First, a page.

“I couldn’t breathe. I was coughing because I just couldn’t get enough air. I grabbed a towel, rolled it up, and put it over my incision. Sure enough, I was hacking so hard that my stitches burst. I went into my first surgery after the C-section to get restitched,” she recalled.
However, it turned out that Serena was coughing due to a clot in her arteries, with doctors later discovering a hematoma — a collection of blood outside the blood vessels — in her abdomen, followed by “even more clots.”
“I felt like I was dying,” Serena admitted in the piece. “All I could think was, ‘I’m dying, I’m dying. Oh my God.’”
Despite her panic, Serena said that she approached a nurse and told her that she needed to have a bilateral CAT scan of her lungs and be put on a heparin drip, but the nurse replied: “I think all this medicine is making you talk crazy.”
“I said, ‘No, I’m telling you what I need: I need the scan immediately. And I need it to be done with dye,’” Serena went on. “I guess I said the name of the dye wrong, and she told me I just needed to rest. But I persisted: ‘I’m telling you, this is what I need.’ Finally, the nurse called my doctor, and she listened to me and insisted we check.”
“I fought hard, and I ended up getting the CAT scan,” Serena said. “I’m so grateful to her. Lo and behold, I had a blood clot in my lungs, and they needed to insert a filter into my veins to break up the clot before it reached my heart.”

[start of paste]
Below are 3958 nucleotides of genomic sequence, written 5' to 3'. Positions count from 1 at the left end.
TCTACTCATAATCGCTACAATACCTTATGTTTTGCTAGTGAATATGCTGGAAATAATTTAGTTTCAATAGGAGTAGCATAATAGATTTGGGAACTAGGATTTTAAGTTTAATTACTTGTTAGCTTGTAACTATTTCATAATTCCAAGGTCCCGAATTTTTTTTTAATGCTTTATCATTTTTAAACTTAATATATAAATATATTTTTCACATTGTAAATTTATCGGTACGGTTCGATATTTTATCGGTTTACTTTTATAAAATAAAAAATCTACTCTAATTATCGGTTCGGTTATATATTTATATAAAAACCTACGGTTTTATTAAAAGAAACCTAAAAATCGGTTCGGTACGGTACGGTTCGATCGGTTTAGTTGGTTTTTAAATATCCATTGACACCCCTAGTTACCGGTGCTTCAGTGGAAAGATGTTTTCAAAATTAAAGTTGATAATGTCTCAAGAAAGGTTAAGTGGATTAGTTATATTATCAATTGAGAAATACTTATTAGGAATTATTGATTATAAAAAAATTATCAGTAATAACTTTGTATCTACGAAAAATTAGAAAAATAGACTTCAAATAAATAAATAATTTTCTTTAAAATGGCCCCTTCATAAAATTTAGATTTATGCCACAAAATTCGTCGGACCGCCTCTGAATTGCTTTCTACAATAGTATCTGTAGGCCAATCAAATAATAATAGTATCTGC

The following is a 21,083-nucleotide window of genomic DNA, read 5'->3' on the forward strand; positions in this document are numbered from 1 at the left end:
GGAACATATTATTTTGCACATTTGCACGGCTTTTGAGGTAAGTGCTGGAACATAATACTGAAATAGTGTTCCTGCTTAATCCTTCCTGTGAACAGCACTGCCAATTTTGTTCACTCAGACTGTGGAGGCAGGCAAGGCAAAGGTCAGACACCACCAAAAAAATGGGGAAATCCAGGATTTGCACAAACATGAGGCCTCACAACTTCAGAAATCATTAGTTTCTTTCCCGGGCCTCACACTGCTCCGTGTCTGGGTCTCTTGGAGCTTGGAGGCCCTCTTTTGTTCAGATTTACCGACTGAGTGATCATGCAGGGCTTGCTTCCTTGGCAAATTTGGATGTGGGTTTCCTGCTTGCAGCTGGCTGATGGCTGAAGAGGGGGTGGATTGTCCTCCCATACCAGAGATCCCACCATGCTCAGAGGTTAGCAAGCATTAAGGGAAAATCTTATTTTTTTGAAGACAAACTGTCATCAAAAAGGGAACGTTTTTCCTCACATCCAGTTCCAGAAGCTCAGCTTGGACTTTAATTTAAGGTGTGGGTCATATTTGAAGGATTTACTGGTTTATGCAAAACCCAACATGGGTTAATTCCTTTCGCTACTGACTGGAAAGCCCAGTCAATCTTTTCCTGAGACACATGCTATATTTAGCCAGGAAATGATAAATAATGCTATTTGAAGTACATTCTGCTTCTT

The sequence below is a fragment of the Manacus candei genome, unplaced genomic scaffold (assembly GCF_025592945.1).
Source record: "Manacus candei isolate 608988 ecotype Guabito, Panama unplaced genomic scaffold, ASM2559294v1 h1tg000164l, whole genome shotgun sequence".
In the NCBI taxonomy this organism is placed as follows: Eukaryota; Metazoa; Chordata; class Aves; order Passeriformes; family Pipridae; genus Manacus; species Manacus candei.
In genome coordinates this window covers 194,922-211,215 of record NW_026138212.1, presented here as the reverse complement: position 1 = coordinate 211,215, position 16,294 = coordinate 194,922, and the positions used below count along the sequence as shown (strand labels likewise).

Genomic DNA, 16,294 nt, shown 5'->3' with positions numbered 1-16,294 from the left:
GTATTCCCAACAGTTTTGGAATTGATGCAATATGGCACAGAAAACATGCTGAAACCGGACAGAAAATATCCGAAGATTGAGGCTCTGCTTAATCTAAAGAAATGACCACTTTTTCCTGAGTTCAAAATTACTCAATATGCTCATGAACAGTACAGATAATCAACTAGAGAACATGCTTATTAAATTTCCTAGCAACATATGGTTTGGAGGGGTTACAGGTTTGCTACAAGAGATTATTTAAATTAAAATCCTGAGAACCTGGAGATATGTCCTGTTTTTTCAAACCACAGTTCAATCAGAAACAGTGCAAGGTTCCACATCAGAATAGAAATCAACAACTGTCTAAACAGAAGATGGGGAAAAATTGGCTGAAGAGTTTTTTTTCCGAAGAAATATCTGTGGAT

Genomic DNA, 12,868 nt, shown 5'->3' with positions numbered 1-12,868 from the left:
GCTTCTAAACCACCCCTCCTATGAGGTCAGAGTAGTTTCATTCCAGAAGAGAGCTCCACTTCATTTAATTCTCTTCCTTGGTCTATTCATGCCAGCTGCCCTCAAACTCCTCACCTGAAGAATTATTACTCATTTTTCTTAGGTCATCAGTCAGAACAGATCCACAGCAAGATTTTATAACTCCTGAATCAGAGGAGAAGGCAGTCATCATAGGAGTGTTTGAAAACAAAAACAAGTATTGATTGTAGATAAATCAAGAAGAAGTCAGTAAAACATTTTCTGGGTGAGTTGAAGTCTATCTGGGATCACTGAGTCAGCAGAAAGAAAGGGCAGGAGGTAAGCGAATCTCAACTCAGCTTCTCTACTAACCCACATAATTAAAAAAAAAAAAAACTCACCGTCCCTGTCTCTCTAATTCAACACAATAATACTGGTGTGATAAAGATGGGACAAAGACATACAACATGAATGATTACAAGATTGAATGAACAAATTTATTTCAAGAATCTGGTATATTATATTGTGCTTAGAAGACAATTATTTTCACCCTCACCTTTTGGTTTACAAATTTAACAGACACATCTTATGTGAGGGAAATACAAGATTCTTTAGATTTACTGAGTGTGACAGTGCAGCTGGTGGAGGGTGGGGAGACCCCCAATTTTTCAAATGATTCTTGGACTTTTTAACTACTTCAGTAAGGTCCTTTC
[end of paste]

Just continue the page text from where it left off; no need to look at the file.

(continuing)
Her experience has understandably shocked many people, and it has also sparked an important conversation about the medical care that Black people receive — with many pointing out that if a wealthy celebrity with access to top hospitals and doctors could be treated this way, there is far less hope for those with fewer resources.
“Even one as rich, powerful & famous as @serenawilliams cannot escape the bias, pervasiveness & harms of #MedicalGaslighting as long as they are women, Black, or members of other minoritized, marginalized groups,” cardiologist Sharonne Hayes tweeted.
Another medical professional wrote: “Don’t be afraid to speak up – Advice from an RN. Serena’s experience makes my blood boil. This is why maternal mortality is so high for Black Women. This is caused by racism. I have always listened to my patients and highly recommend all medical people do too.”
A third person tweeted: “Doctors didn’t even want to listen to Serena Williams, who is likely more in tune with her body than 99.99% of the population. No wonder Black women suffer from maternal mortality at much higher rates.”
As for why there is such a disparity in the way that people of color and white people are treated during pregnancy and childbirth, much of it is thought to stem from “racial bias” as well as class status.